Spoke filing fixture

I didn’t write about it before, but filing that first wheel centre was like trying to wash a cat – slippery and occasionally painful. There seemed to be no good way to grasp it. Worse, as I was filing bits away, the challenge levelled up! By the time I was at panther level, I was using a combination of needle nose pliers, fingernails and will to keep the centre from flinging itself into a corner beneath my desk. It took a whole evening.

I don’t have the will or the fingernails to do many more in the same way. So, I had to find an alternate approach. I expected I would have to solder the wheel centres to handles for filing, and when the flood came, I put the soldering iron into the box of wheel-making tools for that purpose.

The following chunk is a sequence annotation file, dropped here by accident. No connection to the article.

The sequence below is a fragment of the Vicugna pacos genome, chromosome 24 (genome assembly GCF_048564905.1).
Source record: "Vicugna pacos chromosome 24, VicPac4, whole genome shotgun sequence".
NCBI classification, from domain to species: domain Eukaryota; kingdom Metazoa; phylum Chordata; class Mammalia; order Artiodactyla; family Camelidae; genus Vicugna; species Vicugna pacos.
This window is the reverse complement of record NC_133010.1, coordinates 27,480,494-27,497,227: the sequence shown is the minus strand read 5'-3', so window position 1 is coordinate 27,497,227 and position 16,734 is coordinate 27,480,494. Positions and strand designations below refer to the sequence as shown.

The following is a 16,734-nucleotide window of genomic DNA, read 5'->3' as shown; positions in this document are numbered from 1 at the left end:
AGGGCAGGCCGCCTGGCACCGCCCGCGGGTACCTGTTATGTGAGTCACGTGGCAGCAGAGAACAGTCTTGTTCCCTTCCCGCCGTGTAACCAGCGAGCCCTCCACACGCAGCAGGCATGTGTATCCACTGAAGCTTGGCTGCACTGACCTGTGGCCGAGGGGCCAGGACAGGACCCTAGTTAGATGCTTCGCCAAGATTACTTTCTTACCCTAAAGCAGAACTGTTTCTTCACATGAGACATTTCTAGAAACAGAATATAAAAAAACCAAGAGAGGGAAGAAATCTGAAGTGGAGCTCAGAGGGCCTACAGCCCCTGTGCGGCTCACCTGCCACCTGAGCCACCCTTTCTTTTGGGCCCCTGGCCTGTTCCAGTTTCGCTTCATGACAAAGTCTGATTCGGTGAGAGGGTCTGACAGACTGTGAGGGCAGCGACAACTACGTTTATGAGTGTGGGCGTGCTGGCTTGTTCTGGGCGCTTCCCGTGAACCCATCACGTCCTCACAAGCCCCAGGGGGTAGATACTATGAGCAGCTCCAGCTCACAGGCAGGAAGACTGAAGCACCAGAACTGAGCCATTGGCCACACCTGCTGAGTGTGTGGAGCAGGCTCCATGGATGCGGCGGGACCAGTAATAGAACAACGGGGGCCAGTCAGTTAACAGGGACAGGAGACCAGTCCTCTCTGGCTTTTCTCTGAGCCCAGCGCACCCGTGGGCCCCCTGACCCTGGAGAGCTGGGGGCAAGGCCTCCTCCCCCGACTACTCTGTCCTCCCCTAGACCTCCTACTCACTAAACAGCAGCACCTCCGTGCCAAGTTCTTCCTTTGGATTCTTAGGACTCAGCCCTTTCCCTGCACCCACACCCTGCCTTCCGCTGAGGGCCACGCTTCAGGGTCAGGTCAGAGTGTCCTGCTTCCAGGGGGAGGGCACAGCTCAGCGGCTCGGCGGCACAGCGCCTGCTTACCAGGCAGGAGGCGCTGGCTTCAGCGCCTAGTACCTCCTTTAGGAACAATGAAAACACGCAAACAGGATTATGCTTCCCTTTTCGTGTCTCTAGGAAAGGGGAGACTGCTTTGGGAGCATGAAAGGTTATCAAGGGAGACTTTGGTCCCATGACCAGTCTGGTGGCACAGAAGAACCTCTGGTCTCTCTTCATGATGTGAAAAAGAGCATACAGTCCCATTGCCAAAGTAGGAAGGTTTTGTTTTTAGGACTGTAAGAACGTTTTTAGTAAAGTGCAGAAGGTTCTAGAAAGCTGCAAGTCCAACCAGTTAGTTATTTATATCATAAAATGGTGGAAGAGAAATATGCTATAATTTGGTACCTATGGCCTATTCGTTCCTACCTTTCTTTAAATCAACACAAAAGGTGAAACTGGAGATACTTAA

As you know, I’ve had more than ample time to reflect as I honed my casting skills. Along the way, I came up with the trivial aid shown. A steel bar with a hole to accept the hub means I am holding the part by the spokes, rather than by the hub. A second hole along with lines helps to hold the little blighter while I scribe guide lines for the spokes.

Using the fixture, spoke filing went almost two quickly. Each centre took only fifteen or twenty minutes; that was good because my weekend turned into a taxi shift. Even working in stolen minutes between bouts of tween transportation, I had time to do a couple extra so I can discard the ones I don’t like.

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4 thoughts on “Spoke filing fixture

  1. Well I must commend your perseverance but I am sticking happily to 1/4” scale. Your jugs and casting experiments do give me hope to try building a live steam loco one day. I see a lathe in the future.

    Neil

    1. I wonder if some of the engineering resins would be up to the task of supporting a live steamer? I didn’t choose them due to the higher viscosity. I don’t think I would use them under heat and bomb-like pressure, though.

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